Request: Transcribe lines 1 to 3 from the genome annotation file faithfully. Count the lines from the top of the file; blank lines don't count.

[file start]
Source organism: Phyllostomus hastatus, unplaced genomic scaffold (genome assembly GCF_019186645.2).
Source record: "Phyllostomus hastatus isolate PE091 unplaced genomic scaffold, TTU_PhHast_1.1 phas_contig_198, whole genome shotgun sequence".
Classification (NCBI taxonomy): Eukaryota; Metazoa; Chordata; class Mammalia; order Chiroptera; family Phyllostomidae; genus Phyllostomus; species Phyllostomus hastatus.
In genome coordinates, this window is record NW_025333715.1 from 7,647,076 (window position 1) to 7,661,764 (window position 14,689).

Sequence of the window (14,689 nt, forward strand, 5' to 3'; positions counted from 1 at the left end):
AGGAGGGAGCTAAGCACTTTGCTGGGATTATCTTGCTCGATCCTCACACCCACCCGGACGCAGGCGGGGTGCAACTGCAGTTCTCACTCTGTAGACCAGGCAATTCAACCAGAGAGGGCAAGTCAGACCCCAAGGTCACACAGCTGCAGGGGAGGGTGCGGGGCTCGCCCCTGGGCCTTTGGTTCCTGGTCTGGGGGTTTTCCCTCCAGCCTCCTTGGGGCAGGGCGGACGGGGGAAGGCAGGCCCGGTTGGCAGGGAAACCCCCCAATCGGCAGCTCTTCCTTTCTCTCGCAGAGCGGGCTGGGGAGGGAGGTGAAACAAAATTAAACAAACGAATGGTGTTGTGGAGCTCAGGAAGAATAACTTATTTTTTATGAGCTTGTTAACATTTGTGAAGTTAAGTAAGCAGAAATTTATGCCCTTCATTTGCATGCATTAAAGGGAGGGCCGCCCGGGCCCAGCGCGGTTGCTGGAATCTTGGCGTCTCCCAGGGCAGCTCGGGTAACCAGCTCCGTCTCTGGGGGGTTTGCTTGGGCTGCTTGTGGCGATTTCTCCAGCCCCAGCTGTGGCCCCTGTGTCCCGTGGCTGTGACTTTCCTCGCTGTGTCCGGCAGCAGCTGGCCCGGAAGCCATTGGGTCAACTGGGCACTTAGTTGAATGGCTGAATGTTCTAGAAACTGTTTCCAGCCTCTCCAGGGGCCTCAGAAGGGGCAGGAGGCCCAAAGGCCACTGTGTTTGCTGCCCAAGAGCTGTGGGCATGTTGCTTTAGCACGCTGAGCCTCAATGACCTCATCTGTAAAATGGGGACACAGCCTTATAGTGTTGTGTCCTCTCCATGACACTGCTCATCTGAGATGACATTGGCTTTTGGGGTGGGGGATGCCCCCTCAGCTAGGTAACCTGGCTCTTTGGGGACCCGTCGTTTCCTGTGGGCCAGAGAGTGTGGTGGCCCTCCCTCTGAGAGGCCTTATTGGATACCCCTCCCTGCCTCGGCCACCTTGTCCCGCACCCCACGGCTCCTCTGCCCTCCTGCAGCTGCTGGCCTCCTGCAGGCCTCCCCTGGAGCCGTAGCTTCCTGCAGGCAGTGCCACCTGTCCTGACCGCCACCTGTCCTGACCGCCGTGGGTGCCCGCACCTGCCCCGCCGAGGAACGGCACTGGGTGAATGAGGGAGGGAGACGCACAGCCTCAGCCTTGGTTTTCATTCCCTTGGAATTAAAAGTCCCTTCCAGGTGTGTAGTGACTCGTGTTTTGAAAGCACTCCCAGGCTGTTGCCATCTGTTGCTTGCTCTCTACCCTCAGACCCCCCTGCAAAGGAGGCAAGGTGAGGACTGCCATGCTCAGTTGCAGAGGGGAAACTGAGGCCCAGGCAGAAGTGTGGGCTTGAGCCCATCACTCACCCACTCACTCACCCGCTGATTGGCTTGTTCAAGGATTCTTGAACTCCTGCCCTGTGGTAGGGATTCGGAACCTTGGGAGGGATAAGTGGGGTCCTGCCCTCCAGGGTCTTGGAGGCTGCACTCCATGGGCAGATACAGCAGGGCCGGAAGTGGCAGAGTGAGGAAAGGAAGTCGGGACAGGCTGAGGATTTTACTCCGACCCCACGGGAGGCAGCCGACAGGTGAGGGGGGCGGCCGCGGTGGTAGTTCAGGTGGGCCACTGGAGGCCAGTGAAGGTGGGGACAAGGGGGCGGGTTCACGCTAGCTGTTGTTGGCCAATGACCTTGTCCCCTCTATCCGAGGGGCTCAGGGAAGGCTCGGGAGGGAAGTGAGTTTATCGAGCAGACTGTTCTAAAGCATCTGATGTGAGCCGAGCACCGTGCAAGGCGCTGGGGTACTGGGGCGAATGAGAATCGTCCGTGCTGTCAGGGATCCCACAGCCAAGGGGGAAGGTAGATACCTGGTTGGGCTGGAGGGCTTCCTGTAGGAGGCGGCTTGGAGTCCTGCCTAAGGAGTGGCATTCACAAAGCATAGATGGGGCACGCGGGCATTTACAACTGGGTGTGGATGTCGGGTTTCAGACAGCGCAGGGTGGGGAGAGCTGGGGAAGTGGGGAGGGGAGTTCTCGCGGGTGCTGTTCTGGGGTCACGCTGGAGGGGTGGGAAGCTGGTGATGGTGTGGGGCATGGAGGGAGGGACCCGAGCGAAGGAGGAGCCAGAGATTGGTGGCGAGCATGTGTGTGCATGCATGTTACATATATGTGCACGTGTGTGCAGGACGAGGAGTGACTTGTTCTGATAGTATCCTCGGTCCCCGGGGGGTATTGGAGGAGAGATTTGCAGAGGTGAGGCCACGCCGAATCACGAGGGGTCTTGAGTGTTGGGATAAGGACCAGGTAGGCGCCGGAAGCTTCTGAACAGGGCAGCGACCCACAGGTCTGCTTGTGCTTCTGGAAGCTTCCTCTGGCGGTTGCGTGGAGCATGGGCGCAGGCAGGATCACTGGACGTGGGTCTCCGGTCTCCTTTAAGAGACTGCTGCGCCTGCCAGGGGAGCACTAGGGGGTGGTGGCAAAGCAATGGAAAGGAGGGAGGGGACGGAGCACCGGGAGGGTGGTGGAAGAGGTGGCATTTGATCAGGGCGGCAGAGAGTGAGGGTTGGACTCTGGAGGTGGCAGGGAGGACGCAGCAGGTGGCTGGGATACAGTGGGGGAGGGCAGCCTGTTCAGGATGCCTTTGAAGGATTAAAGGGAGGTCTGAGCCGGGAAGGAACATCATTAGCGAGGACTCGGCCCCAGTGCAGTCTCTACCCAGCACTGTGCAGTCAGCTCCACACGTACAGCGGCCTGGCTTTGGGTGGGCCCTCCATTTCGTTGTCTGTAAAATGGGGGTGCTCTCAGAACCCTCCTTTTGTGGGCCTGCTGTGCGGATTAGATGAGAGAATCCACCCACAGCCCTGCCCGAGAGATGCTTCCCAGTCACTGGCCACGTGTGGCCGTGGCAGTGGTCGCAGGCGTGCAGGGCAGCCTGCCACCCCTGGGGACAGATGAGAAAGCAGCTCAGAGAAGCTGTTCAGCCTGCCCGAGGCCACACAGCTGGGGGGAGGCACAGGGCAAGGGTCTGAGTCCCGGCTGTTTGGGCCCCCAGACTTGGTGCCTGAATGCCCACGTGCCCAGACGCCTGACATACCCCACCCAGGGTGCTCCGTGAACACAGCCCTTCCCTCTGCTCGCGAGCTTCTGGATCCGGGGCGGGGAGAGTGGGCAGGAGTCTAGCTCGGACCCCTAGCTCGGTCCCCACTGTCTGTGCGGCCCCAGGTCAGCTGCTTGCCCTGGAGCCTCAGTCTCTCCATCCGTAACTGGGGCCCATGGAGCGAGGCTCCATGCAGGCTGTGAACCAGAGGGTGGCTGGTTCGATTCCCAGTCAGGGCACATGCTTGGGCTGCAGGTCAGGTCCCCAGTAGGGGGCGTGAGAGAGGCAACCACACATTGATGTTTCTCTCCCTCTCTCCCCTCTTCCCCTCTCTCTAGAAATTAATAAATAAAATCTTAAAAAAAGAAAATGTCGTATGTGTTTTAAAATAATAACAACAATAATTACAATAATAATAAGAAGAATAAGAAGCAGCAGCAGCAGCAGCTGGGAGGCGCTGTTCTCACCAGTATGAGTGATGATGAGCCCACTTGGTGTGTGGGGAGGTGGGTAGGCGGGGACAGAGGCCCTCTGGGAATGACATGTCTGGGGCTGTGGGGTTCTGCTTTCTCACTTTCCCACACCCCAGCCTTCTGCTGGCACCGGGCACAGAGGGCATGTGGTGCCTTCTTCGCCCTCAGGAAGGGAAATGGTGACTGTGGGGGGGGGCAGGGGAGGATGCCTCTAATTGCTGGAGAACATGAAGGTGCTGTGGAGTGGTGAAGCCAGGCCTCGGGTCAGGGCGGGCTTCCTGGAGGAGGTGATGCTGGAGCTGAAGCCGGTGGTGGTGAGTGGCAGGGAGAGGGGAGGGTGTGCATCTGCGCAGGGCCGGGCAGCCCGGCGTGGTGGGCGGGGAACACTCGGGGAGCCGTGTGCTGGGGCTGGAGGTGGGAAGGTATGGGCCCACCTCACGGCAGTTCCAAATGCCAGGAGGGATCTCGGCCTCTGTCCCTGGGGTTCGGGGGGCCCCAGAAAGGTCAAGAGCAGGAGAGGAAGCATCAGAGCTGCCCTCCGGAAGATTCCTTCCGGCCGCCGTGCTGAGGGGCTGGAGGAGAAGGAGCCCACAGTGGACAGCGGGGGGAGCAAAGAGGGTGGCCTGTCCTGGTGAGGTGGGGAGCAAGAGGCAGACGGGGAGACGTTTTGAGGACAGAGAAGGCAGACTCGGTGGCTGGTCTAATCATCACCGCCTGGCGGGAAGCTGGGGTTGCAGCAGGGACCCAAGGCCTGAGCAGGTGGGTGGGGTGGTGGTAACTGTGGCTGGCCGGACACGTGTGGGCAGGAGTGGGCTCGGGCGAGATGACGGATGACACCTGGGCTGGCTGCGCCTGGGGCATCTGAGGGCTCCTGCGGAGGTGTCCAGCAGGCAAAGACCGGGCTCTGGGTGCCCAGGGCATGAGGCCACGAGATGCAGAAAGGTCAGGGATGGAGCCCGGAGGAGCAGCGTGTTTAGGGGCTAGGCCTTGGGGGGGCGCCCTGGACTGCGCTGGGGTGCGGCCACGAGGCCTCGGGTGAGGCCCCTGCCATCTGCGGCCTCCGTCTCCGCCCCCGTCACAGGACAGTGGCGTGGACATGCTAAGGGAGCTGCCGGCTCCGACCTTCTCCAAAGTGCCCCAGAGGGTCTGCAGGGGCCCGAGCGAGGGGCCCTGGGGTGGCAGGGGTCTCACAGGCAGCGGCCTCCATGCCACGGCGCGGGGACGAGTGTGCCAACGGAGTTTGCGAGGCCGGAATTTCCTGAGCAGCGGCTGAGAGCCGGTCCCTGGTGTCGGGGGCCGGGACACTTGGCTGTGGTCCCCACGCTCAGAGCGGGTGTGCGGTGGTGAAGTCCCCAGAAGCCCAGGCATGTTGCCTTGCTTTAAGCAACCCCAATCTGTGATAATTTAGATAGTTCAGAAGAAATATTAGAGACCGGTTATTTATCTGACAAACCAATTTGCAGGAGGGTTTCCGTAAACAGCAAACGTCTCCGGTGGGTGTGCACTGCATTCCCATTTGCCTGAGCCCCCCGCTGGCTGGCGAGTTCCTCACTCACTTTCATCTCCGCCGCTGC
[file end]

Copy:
Source organism: Phyllostomus hastatus, unplaced genomic scaffold (genome assembly GCF_019186645.2).
Source record: "Phyllostomus hastatus isolate PE091 unplaced genomic scaffold, TTU_PhHast_1.1 phas_contig_198, whole genome shotgun sequence".
Classification (NCBI taxonomy): Eukaryota; Metazoa; Chordata; class Mammalia; order Chiroptera; family Phyllostomidae; genus Phyllostomus; species Phyllostomus hastatus.